2. He boards because we work erratically and didn't think it was fair that he would be doing homework when we might not be around (we have a good nanny but it is not her job TBH)
3. School think he is a daydreamer, lacks focus, lacks concentration, is the class clown etc.
4. The school have done lots in some subjects (where he is doing well) and not done anything in the subjects he isn't. He does have a very weak tutor
5. He gets significant guidance and support from us and our other family who live nearby- he comes home 1 weekend in every 3 and holidays. The staying at school over the weekend- he stays when his friends are there and comes home when they are not (excluding exeats)
6. The work is not too hard for him and he is working at level 7 in most of his subjects (but then again was before he left primary) it seems to be an attitude problem rather than capability
7. He is happy - we offered a day school to him (even during the May half term holiday) so it is not that (we think - nor do they)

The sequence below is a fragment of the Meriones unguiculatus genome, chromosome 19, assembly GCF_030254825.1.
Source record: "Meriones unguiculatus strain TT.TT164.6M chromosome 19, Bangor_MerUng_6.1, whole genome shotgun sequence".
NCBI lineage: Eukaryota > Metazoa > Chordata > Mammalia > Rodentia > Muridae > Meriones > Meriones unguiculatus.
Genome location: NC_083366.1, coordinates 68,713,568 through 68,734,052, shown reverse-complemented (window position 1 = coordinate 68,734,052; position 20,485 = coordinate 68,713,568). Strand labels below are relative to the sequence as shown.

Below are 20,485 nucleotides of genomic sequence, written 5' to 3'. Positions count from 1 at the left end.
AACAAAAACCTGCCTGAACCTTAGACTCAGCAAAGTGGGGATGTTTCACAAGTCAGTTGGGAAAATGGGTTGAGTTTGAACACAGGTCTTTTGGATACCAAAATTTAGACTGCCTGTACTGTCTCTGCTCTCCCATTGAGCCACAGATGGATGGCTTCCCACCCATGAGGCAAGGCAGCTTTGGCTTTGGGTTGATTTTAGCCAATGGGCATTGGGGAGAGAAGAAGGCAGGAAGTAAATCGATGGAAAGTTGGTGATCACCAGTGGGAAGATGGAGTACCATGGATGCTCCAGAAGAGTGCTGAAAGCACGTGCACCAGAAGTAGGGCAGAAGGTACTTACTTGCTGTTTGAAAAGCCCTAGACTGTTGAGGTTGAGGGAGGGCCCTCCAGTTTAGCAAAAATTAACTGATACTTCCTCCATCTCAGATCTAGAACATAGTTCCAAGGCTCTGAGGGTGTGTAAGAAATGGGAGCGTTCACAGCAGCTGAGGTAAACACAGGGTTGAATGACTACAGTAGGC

8. He has had some very minor social problems to start with (one child in the boarding house) but it effected everyone and that seems to be all done and over now
9.We have had other reports - which have been variable, but this one is dire

Hope that answers the questions - btw DH is not a bully in any sense, he is worried about his son and how children are ever going to get a break in this world - and yes - like everyone else he/we both work hard to try and give them the best we can - if the state schools in our area were any good - he would have gone there